January 13, 2021 503 PM
PRESIDIO — Presidio’s main water line was repaired on December 20, 2020 — but on the morning of December 21, in what’s become a regular occurrence for the city, it burst again. Officials once again declared a boil water notice, and some Presidio residents were again left without water for the better part of a day.
After a day with no water, the boil water notice was finally lifted about a week later. But John Ferguson, Presidio mayor, admits the city is no stranger to busted pipes.
Ferguson attributes the issues to two main factors. First, because the city’s water facilities sit high above its pumping stations, the city needs lots of pressure to move water swiftly through the system. Second, the city’s aging water infrastructure is nearly 30 years old.
“I think the line is just old,” Ferguson said. “These things have their own expiration date, and I think our system is at that age.”
Describing the pipe problems as “a constant battle the city has been fighting for a couple years now,” Ferguson is hoping the problems will end soon. In August, a new water system was approved for the city.
Spiess Construction, the company in charge of that project, would have usually been tasked with fixing yet another broken line. But the company took a break for Christmas and New Years, forcing city workers to go in and fix the pipe themselves.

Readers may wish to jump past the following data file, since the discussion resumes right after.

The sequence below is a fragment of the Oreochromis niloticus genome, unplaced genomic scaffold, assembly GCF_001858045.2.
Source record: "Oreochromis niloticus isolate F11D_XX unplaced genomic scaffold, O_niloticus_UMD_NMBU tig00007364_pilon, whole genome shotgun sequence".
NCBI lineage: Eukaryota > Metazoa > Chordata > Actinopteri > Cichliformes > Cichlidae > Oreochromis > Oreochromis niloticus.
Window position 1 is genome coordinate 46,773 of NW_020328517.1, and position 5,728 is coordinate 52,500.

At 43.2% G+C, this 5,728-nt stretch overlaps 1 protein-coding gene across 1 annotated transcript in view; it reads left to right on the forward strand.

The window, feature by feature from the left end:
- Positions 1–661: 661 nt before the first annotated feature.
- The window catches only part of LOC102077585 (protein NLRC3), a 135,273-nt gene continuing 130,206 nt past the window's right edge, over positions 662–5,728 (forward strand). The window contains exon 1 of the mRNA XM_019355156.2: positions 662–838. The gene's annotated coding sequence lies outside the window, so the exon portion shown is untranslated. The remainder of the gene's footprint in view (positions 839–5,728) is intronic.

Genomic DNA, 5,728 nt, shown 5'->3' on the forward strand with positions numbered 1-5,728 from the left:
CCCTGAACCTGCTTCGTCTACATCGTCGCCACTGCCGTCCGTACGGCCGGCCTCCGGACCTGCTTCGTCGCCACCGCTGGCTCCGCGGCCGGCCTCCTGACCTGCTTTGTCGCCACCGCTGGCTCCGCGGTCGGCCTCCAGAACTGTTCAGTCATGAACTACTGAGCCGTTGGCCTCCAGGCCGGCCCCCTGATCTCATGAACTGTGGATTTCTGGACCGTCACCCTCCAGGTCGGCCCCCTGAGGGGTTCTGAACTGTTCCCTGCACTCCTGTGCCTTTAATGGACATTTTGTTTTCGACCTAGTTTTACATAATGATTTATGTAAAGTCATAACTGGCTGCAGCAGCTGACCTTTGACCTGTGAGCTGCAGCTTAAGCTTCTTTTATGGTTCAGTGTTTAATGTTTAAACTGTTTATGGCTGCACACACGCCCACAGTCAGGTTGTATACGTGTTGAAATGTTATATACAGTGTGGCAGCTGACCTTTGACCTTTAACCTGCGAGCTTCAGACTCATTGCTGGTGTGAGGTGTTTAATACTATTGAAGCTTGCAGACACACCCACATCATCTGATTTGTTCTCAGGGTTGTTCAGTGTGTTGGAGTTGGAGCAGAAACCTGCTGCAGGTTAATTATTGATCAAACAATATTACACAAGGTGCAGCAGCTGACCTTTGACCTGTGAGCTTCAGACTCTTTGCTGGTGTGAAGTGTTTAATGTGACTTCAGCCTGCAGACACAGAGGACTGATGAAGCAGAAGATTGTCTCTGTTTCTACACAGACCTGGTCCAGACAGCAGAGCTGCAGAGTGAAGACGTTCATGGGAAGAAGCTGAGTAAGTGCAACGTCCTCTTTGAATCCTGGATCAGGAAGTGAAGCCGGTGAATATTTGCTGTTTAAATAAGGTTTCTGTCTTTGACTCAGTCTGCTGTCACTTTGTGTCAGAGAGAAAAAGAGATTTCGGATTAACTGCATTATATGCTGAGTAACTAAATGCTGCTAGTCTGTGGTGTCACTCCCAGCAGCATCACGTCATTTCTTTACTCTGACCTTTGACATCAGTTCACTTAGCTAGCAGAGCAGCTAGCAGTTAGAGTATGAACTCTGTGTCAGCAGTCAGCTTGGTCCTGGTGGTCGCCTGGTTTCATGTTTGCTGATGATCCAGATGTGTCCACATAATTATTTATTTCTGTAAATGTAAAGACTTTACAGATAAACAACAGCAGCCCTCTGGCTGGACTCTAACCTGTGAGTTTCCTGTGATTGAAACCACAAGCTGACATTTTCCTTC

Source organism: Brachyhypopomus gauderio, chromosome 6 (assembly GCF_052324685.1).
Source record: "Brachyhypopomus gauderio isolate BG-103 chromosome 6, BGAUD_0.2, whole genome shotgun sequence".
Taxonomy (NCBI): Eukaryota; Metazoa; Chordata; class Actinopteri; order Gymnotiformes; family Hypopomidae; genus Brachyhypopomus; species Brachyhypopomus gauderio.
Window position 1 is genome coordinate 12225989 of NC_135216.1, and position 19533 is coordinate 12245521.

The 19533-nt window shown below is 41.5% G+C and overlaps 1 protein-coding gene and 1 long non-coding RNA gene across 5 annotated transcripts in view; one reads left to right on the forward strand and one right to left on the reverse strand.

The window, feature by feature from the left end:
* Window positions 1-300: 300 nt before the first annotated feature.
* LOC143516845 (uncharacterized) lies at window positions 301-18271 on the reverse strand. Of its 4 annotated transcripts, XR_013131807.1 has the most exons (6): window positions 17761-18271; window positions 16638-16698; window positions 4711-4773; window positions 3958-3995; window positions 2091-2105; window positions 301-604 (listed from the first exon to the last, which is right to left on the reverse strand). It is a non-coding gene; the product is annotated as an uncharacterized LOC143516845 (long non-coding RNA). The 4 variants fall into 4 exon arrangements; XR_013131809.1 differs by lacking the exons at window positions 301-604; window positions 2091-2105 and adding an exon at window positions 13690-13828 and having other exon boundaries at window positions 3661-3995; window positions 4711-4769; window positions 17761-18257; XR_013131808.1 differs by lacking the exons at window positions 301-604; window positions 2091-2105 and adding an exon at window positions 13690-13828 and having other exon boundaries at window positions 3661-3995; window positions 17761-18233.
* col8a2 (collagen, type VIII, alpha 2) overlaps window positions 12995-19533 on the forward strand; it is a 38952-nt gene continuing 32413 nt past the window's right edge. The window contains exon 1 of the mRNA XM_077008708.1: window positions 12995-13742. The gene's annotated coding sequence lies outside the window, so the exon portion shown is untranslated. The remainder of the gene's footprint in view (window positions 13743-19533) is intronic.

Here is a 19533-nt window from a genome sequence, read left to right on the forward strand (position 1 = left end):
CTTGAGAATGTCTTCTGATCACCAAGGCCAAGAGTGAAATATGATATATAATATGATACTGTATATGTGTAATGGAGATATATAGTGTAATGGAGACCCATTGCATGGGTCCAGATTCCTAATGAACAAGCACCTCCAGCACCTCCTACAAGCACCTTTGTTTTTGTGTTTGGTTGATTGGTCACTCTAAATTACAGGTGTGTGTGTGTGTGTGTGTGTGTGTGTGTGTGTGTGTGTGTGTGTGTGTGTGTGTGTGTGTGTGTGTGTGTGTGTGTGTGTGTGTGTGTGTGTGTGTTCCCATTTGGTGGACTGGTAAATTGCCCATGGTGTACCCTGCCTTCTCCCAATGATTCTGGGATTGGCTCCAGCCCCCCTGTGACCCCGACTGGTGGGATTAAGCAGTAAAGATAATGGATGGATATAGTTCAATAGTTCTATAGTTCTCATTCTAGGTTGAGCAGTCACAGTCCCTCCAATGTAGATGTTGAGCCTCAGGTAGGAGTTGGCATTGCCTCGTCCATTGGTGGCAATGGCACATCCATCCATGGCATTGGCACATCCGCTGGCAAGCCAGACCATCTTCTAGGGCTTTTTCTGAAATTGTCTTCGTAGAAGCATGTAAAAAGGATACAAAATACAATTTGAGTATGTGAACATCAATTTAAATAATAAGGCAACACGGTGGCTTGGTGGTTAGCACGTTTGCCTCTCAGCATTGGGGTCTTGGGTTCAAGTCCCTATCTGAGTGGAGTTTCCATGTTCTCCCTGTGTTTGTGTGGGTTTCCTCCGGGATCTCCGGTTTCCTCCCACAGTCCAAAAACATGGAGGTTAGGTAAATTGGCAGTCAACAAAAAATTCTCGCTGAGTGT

Joe Portillo, city administrator for Presidio, commented that the installation of the new water pipe system, while not without its hiccups, is going well. With a potential completion date of April or May, construction on the new system looks to be ahead of schedule. Presidio needs the upgrades as soon as possible, he says.
“The installation of the independent line that we are working on now would alleviate the pressures put on the system,” Portillo said in an interview. It “could solve the problems we are having with frequent busted lines.”
According to Portillo, the new line could eliminate 50 to 60% of all pipe bustings once it is finished. That’s a prospect city officials and residents alike are excited for.
In addition to the new independent pipe, there are plans to refurbish the water tower and upgrade valves. That would allow water leaks to be isolated to certain areas rather than spreading. Right now, Presidio has a number of inoperable valves, so relatively minor leaks, which might be contained to specific areas of the city, instead force shut-offs of water to all areas.
Ronnie Quintana, construction manager for Spiess Construction, said that everything is going smoothly with the project, and his team is about three weeks away from completion of the new 8 inch waterline on 67. City Administrator Portillo describes those upgrades as essentially phase 1 of Presidio’s water project.
This month, the construction crew is expected to start assembling the secondary standpipe, a golf-ball shaped water container that will be able to hold 75,000 gallons.
Lastly, the water project aims to refurbish the water wells in Presidio, which Portillo says are inefficient and energy consuming. With better wells, Portillo thinks Presidio could even save money when it comes to utilities.
Quintana said the new system, when completed, will help water get to the outskirts of town easier. But until the project is finished, Presidio will likely continue to battle busted pipes.